Referring to teacher, farmer protests and other crises, PM says SLPP has neglected political work among people SLPP’s Kariyawasam says dissidents should leave Govt, if they can’t stick to collective responsibility principle DEW describes the present cabinet as the worst since Independence and President as a scarecrow Trade unions’ blackout threat fizzles out; Power Minister [...]


Pohottuwa patriarch reads the Riot Act, as public anger grows over shortages of essential items


  • Referring to teacher, farmer protests and other crises, PM says SLPP has neglected political work among people
  • SLPP’s Kariyawasam says dissidents should leave Govt, if they can’t stick to collective responsibility principle
  • DEW describes the present cabinet as the worst since Independence and President as a scarecrow
  • Trade unions’ blackout threat fizzles out; Power Minister says JVP behind strike action
  • SJB sees crisis within Govt. as ‘home theatre’; says Govt. ministers unlikely to resign


Premier Rajapaksa presents a guilded party souvenir to Chief Organiser Basil Rajapaksa at the party's convention this week as General Secretary Kariyawasam looks on

When the distinguished guests attending the fifth anniversary celebrations of the Sri Lanka Podujana Peramuna (SLPP) at Colombo’s plush Nelum Pokuna Theatre on Tuesday, November 2nd, took their seats, it is unlikely that anyone expected the party’s patriarch, Prime Minister Mahinda Rajapaksa, to read the riot act to SLPP politicians and party activists. Yet, that is exactly what the veteran politician and former President did, chastising them for distancing themselves from the masses at the grassroots after coming to power.

Throughout this year, as the country lurched from one crisis to another with no resolution in sight, many of the SLPP’s talking heads that fronted media conferences or offered voice cuts to the media seemed to be living in an alternate reality from the rest of the country. Many were blind to the crippling shortages of fertiliser for farmers, and of rice, milk powder, sugar, gas or any number of other essential consumer items. It is said that there’s none so blind as those who refuse to see. For them, the economy was actually in far better shape than the media and economic analysts were making it out to be, while street protests over various issues were supposedly orchestrated by “Opposition parties and NGOs (Non-Governmental Organisations)”. They rejected the reality that this was a reflection of deep-seated public anger. In this backdrop, Prime Minister Rajapaksa’s remarks at Tuesday’s anniversary celebrations came as a sobering reality check.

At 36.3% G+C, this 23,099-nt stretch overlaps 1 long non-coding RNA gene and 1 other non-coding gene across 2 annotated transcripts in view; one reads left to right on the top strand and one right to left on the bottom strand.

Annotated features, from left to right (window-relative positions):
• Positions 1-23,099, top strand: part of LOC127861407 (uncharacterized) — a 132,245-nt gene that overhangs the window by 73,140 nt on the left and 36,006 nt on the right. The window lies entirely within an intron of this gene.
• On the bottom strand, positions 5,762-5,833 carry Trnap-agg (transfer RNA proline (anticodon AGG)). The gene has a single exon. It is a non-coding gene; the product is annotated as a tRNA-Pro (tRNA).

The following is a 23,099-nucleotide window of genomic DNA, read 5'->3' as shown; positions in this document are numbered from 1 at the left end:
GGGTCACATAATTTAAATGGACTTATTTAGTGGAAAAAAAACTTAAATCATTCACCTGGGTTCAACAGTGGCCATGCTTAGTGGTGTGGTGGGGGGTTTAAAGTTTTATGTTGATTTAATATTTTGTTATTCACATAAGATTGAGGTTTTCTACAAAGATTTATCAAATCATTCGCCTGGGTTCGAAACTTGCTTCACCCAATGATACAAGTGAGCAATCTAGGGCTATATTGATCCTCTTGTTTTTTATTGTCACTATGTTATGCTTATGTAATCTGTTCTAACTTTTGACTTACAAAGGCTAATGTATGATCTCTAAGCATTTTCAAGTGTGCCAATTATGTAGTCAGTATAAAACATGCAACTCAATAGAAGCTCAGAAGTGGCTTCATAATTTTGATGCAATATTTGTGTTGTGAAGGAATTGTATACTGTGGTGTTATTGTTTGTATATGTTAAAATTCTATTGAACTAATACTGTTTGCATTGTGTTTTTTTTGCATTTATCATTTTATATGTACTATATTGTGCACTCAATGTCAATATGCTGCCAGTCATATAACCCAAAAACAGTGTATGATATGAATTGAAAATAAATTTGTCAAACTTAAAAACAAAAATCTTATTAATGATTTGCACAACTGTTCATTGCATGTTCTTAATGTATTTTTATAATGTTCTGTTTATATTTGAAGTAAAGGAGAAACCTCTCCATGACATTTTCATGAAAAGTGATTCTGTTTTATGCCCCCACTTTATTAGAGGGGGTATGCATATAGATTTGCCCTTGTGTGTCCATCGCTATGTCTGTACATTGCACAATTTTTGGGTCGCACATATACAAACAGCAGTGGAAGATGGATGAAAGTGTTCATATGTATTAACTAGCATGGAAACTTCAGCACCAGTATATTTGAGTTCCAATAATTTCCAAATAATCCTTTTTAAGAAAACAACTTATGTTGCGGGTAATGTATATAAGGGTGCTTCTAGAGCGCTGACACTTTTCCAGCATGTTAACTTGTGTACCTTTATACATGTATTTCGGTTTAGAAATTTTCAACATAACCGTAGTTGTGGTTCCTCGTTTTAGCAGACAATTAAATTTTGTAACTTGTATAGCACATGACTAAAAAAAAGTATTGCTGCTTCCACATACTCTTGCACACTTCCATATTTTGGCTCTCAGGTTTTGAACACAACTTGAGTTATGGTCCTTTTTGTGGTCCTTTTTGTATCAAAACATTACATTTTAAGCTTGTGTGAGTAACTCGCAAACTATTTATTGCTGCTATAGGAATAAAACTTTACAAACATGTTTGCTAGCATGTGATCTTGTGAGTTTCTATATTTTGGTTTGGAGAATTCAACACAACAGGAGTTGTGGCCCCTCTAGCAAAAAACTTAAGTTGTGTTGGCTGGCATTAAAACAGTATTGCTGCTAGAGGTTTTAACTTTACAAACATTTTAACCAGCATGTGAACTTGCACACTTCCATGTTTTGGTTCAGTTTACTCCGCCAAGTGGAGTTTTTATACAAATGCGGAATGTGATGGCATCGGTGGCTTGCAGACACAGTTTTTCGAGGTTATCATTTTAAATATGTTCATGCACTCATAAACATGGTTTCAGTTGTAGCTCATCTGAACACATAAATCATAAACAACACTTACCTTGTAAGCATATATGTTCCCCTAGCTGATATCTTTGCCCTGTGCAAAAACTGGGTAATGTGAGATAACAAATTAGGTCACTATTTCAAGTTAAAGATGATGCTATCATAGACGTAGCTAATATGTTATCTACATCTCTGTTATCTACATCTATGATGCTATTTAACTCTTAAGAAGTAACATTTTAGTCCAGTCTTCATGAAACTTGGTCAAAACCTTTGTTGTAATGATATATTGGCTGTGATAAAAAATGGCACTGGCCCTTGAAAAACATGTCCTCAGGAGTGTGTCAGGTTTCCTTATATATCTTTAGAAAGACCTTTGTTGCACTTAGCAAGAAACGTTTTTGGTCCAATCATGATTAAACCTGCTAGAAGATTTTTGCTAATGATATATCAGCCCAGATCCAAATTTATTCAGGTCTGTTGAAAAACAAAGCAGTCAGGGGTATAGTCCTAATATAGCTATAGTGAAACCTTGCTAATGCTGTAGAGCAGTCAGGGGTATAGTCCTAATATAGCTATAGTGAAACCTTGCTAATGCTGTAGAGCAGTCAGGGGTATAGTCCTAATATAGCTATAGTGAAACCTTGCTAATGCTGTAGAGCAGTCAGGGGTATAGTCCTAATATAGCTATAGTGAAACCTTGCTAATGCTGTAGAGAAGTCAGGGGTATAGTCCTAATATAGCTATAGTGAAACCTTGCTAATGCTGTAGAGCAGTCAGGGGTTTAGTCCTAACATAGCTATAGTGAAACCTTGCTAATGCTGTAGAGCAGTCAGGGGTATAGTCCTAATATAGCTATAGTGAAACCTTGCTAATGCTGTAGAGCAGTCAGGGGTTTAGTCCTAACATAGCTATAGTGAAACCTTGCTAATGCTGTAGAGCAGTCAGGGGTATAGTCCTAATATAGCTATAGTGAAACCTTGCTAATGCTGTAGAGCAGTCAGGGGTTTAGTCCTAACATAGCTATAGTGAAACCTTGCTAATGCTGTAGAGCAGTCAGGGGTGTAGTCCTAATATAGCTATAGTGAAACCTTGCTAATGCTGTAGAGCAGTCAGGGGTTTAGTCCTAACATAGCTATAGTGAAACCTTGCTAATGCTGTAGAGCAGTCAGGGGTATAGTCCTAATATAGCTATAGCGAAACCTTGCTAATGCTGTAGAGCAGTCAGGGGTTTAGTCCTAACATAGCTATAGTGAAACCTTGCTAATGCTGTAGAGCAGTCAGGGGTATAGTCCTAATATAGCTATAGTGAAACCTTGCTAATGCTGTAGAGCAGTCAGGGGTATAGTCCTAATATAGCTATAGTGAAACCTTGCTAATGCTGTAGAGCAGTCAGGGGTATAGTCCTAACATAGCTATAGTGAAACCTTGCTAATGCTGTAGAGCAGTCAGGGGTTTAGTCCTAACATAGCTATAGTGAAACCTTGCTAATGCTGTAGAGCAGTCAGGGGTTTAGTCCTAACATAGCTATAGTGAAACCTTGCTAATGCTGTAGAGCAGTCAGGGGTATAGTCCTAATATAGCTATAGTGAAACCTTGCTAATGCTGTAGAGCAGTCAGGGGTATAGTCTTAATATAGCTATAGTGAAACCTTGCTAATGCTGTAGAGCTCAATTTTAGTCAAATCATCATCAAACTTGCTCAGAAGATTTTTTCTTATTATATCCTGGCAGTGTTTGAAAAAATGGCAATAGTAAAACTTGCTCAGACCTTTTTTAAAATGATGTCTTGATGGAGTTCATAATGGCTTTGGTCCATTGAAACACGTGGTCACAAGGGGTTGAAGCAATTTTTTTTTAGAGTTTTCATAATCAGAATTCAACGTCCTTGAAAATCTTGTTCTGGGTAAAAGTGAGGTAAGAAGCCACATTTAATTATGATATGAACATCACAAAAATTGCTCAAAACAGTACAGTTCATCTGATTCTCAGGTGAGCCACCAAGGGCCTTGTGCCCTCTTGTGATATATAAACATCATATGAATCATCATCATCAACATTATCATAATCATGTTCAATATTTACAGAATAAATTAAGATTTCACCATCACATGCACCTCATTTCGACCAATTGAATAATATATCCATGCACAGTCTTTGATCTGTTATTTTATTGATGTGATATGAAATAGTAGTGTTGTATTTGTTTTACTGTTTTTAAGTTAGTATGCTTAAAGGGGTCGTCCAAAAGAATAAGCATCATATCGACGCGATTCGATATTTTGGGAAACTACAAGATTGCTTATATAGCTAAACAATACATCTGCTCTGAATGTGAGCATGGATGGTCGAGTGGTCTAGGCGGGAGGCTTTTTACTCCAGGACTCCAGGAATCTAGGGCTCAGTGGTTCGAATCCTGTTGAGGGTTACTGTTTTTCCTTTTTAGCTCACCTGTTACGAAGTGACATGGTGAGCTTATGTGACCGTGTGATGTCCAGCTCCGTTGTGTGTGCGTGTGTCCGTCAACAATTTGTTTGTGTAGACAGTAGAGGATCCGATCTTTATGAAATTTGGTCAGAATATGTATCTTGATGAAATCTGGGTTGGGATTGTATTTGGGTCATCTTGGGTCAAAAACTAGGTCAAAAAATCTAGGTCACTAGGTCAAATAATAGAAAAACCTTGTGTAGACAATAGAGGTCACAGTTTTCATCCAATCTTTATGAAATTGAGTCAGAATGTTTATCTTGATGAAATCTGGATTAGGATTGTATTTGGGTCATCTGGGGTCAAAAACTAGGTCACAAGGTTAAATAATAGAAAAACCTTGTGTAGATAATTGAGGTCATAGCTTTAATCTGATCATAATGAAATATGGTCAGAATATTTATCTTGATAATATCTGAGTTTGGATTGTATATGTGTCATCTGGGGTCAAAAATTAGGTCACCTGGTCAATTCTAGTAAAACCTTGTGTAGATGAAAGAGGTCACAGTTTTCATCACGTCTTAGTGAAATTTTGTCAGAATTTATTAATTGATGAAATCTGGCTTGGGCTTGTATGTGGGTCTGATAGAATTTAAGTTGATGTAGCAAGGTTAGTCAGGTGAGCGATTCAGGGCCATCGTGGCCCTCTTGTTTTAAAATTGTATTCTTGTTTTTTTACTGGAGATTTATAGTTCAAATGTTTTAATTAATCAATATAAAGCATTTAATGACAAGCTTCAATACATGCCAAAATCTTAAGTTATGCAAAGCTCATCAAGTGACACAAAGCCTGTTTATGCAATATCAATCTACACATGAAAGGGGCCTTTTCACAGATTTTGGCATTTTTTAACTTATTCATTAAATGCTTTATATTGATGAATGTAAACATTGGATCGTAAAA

President Gotabaya Rajapaksa was not in attendance at the event as he was still in Glasgow, Scotland attending the COP-26 summit. The party chairman G.L. Peiris had more important business to attend to in England confirming his figure-head status in the party hierarchy, that a convention could take place without the party chairman. As such, the event was presided over by Prime Minister Mahinda Rajapaksa and SLPP’s National Organiser and Finance Minister Basil Rajapaksa.

Reminding those present on the hardships they underwent to form the SLPP and eventually build it into a formidable political force in so short a time, Premier Rajapaksa stated that after having come to power, the SLPP had concentrated on the affairs of Government and neglected its political work among the people. He stressed that a party’s reputation and popularity cannot be safeguarded simply by being in government.

“I believe the recent teachers’ strike dragged on for so long because we had neglected our political work. I also think the reason behind the farmers’ protests becoming so serious is because we stopped doing politics among them. We need to understand the people’s voice and listen to it. The more we distance ourselves from politics, the more opportunities we provide to the forces we defeated to insert themselves among the people and cause chaos to obtain petty political advantages,” he cautioned.